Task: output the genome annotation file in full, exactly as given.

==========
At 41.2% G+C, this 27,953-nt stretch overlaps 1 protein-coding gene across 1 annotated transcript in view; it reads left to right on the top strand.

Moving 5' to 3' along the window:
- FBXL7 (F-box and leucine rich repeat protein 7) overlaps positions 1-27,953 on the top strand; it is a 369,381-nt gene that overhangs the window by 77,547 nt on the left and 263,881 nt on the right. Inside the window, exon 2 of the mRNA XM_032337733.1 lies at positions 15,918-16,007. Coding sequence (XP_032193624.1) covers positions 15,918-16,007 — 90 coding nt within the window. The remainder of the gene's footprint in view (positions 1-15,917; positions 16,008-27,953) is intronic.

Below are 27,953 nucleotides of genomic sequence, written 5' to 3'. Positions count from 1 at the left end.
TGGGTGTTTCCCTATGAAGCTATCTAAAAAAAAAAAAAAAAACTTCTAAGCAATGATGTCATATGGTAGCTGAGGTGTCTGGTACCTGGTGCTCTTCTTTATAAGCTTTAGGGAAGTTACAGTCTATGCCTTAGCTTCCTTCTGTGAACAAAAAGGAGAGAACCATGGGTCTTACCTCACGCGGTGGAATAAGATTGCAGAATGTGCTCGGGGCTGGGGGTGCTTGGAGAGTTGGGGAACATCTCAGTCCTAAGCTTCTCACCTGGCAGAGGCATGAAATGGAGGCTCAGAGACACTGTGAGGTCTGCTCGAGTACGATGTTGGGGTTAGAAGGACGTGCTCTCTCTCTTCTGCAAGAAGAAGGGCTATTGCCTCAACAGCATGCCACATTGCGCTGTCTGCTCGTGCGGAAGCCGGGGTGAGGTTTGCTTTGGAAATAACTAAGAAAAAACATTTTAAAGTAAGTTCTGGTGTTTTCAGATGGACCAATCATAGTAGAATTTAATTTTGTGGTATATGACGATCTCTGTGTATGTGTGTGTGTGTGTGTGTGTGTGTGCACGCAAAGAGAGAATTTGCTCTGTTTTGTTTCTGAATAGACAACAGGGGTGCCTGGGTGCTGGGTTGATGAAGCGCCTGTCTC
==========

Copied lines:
At 41.2% G+C, this 27,953-nt stretch overlaps 1 protein-coding gene across 1 annotated transcript in view; it reads left to right on the top strand.

Moving 5' to 3' along the window:
- FBXL7 (F-box and leucine rich repeat protein 7) overlaps positions 1-27,953 on the top strand; it is a 369,381-nt gene that overhangs the window by 77,547 nt on the left and 263,881 nt on the right. Inside the window, exon 2 of the mRNA XM_032337733.1 lies at positions 15,918-16,007. Coding sequence (XP_032193624.1) covers positions 15,918-16,007 — 90 coding nt within the window. The remainder of the gene's footprint in view (positions 1-15,917; positions 16,008-27,953) is intronic.

Below are 27,953 nucleotides of genomic sequence, written 5' to 3'. Positions count from 1 at the left end.
TGGGTGTTTCCCTATGAAGCTATCTAAAAAAAAAAAAAAAAACTTCTAAGCAATGATGTCATATGGTAGCTGAGGTGTCTGGTACCTGGTGCTCTTCTTTATAAGCTTTAGGGAAGTTACAGTCTATGCCTTAGCTTCCTTCTGTGAACAAAAAGGAGAGAACCATGGGTCTTACCTCACGCGGTGGAATAAGATTGCAGAATGTGCTCGGGGCTGGGGGTGCTTGGAGAGTTGGGGAACATCTCAGTCCTAAGCTTCTCACCTGGCAGAGGCATGAAATGGAGGCTCAGAGACACTGTGAGGTCTGCTCGAGTACGATGTTGGGGTTAGAAGGACGTGCTCTCTCTCTTCTGCAAGAAGAAGGGCTATTGCCTCAACAGCATGCCACATTGCGCTGTCTGCTCGTGCGGAAGCCGGGGTGAGGTTTGCTTTGGAAATAACTAAGAAAAAACATTTTAAAGTAAGTTCTGGTGTTTTCAGATGGACCAATCATAGTAGAATTTAATTTTGTGGTATATGACGATCTCTGTGTATGTGTGTGTGTGTGTGTGTGTGTGTGCACGCAAAGAGAGAATTTGCTCTGTTTTGTTTCTGAATAGACAACAGGGGTGCCTGGGTGCTGGGTTGATGAAGCGCCTGTCTC